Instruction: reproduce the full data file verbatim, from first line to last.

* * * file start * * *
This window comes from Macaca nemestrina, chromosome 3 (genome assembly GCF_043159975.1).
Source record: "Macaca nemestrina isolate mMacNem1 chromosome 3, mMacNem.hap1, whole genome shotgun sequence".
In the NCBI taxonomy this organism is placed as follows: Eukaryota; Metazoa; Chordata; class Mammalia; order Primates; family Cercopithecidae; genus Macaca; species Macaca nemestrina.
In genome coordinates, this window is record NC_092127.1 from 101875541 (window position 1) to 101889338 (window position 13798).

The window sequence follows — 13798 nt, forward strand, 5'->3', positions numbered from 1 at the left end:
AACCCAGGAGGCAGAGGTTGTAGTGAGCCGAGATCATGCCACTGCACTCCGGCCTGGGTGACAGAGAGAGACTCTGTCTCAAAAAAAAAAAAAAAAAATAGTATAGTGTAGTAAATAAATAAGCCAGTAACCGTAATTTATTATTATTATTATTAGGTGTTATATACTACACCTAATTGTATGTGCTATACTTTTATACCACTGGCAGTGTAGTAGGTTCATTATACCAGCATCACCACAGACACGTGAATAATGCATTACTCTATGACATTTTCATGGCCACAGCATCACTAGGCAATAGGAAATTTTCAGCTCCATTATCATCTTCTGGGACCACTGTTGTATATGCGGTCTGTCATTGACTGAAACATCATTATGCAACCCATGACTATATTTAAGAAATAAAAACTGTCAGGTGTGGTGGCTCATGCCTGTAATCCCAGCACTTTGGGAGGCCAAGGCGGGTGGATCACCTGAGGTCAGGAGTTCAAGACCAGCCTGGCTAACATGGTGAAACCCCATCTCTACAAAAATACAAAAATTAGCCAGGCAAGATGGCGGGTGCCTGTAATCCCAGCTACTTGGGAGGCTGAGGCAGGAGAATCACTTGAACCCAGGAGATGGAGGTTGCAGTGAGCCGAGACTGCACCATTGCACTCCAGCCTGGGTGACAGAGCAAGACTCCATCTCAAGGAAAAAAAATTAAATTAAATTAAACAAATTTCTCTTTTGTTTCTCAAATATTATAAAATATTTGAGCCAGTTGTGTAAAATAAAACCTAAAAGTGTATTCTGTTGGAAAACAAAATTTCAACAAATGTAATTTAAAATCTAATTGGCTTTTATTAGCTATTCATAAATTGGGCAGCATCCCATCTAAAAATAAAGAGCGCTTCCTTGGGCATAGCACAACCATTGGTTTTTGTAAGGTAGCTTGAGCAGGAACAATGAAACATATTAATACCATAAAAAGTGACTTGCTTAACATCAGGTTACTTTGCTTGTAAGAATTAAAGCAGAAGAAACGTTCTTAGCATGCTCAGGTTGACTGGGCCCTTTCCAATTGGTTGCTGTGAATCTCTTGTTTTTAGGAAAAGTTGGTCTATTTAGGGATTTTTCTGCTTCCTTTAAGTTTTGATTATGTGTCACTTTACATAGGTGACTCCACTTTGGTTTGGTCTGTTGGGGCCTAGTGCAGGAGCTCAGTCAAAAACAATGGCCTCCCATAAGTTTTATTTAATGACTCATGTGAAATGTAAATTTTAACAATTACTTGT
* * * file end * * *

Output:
This window comes from Macaca nemestrina, chromosome 3 (genome assembly GCF_043159975.1).
Source record: "Macaca nemestrina isolate mMacNem1 chromosome 3, mMacNem.hap1, whole genome shotgun sequence".
In the NCBI taxonomy this organism is placed as follows: Eukaryota; Metazoa; Chordata; class Mammalia; order Primates; family Cercopithecidae; genus Macaca; species Macaca nemestrina.
In genome coordinates, this window is record NC_092127.1 from 101875541 (window position 1) to 101889338 (window position 13798).

The window sequence follows — 13798 nt, forward strand, 5'->3', positions numbered from 1 at the left end:
AACCCAGGAGGCAGAGGTTGTAGTGAGCCGAGATCATGCCACTGCACTCCGGCCTGGGTGACAGAGAGAGACTCTGTCTCAAAAAAAAAAAAAAAAAATAGTATAGTGTAGTAAATAAATAAGCCAGTAACCGTAATTTATTATTATTATTATTAGGTGTTATATACTACACCTAATTGTATGTGCTATACTTTTATACCACTGGCAGTGTAGTAGGTTCATTATACCAGCATCACCACAGACACGTGAATAATGCATTACTCTATGACATTTTCATGGCCACAGCATCACTAGGCAATAGGAAATTTTCAGCTCCATTATCATCTTCTGGGACCACTGTTGTATATGCGGTCTGTCATTGACTGAAACATCATTATGCAACCCATGACTATATTTAAGAAATAAAAACTGTCAGGTGTGGTGGCTCATGCCTGTAATCCCAGCACTTTGGGAGGCCAAGGCGGGTGGATCACCTGAGGTCAGGAGTTCAAGACCAGCCTGGCTAACATGGTGAAACCCCATCTCTACAAAAATACAAAAATTAGCCAGGCAAGATGGCGGGTGCCTGTAATCCCAGCTACTTGGGAGGCTGAGGCAGGAGAATCACTTGAACCCAGGAGATGGAGGTTGCAGTGAGCCGAGACTGCACCATTGCACTCCAGCCTGGGTGACAGAGCAAGACTCCATCTCAAGGAAAAAAAATTAAATTAAATTAAACAAATTTCTCTTTTGTTTCTCAAATATTATAAAATATTTGAGCCAGTTGTGTAAAATAAAACCTAAAAGTGTATTCTGTTGGAAAACAAAATTTCAACAAATGTAATTTAAAATCTAATTGGCTTTTATTAGCTATTCATAAATTGGGCAGCATCCCATCTAAAAATAAAGAGCGCTTCCTTGGGCATAGCACAACCATTGGTTTTTGTAAGGTAGCTTGAGCAGGAACAATGAAACATATTAATACCATAAAAAGTGACTTGCTTAACATCAGGTTACTTTGCTTGTAAGAATTAAAGCAGAAGAAACGTTCTTAGCATGCTCAGGTTGACTGGGCCCTTTCCAATTGGTTGCTGTGAATCTCTTGTTTTTAGGAAAAGTTGGTCTATTTAGGGATTTTTCTGCTTCCTTTAAGTTTTGATTATGTGTCACTTTACATAGGTGACTCCACTTTGGTTTGGTCTGTTGGGGCCTAGTGCAGGAGCTCAGTCAAAAACAATGGCCTCCCATAAGTTTTATTTAATGACTCATGTGAAATGTAAATTTTAACAATTACTTGT